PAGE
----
Mutlilateral trading facilities will soon by recognised as agents of consolidation rather than fragmentation in the European equities market, according to Turquoise CEO Eli Lederman.
Lederman told an audience at the Sibos banking conference held in Vienna this week that the continued existence of national exchanges within the European Union – each with its own clearing and settlement arrangements – was a source of inefficiency and fragmentation that MTFs would serve to eliminate.
“Multilateral trading facilities are actually countering fragmentation at the trading end,” said Lederman, who also suggested that further price improvement opportunities could be expected once alternative trading platforms develop block crossing capabilities.
Turquoise, which is owned by a consortium of nine investment banks, has captured around 10% market share in selected stocks since its soft launch in August.
Scott Riley, director, Chi-X Europe, told conference delegates that domestic exchanges still provided a necessary service in terms of listing and capital raising, but agreed with Lederman that their clearing and settlement arrangements added to trading costs. “When we approached them [the national exchanges] with an innovative trading solution, we could not get access on commercial terms to their post-trade infrastructure,” he said. For that reason, both Chi-X and Turquoise have established their own commercial clearing relationships with Fortis EMCF and EuroCCP respectively to achieve lower clearing costs for customers.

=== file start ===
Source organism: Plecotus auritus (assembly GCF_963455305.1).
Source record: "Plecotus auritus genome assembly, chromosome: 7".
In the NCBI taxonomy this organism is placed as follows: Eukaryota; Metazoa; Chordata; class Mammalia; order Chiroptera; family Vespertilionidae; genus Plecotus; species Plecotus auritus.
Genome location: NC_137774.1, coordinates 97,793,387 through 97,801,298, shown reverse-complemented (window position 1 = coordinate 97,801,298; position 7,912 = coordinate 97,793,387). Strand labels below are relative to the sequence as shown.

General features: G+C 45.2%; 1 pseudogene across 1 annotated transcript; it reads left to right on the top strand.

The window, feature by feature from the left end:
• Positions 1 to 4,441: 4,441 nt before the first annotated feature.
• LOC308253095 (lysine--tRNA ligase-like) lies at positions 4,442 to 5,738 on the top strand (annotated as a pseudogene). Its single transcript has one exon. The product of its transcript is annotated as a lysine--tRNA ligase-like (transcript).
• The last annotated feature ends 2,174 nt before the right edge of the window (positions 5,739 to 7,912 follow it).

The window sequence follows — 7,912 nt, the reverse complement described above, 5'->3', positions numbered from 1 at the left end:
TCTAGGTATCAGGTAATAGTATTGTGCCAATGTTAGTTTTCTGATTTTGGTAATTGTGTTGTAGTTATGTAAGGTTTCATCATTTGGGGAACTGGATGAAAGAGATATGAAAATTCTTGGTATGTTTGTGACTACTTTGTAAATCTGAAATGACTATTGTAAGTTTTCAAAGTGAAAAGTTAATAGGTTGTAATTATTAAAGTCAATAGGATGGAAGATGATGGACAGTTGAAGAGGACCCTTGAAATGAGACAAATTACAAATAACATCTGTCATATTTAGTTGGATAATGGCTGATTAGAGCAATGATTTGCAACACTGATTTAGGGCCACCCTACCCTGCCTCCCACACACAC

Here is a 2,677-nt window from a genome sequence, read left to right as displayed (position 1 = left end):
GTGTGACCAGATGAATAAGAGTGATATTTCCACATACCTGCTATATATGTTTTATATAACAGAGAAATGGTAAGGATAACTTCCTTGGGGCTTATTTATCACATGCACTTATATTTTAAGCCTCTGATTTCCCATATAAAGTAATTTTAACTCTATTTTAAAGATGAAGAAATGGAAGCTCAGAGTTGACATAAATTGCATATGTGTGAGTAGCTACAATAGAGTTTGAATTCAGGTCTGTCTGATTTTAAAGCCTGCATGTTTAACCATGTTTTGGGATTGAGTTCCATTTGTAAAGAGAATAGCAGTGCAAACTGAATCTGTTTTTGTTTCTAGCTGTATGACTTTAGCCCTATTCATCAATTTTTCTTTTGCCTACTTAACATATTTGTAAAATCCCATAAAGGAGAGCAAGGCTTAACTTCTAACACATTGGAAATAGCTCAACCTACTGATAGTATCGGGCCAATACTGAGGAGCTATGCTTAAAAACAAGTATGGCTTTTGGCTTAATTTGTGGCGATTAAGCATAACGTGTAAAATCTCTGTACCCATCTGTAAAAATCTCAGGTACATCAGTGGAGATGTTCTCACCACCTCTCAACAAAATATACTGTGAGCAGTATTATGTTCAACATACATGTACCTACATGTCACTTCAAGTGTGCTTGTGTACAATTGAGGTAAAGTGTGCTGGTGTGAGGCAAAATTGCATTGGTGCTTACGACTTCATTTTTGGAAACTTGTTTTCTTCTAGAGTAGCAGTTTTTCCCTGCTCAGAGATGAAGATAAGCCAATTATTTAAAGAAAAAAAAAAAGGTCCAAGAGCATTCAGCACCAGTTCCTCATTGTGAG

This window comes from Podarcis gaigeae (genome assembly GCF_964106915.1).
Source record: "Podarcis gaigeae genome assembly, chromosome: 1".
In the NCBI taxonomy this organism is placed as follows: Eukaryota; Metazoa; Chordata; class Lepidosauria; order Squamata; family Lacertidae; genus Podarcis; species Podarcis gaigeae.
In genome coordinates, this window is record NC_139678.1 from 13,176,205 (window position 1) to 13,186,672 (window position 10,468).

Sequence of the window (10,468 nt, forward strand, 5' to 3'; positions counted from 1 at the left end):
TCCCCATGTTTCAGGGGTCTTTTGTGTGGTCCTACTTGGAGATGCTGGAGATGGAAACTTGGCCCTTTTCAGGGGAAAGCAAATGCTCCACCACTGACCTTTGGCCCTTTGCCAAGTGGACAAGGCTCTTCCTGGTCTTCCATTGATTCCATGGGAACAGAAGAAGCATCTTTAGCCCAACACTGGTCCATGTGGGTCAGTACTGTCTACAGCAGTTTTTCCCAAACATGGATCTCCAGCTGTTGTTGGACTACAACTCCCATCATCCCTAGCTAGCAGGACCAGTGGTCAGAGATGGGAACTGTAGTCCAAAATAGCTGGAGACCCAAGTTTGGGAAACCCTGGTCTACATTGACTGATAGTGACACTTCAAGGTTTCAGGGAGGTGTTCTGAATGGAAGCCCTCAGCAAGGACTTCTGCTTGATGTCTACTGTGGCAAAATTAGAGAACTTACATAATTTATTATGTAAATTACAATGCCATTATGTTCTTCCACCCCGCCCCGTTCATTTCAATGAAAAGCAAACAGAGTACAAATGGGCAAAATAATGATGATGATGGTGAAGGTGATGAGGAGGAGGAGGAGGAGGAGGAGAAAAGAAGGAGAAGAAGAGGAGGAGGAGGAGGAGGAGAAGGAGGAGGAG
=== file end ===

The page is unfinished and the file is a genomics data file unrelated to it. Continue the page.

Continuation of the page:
Also speaking at Sibos, Anthony Attia, executive director, head of business change management, NYSE Euronext, said competition between traditional exchanges and MTFs has been overplayed. Acknowledging that the relationship was initially strained, he pointed out that the exchanges themselves are now adopting innovative trading tools, including smart order routing and dark pools as well as either partnering in or forming their own MTFs.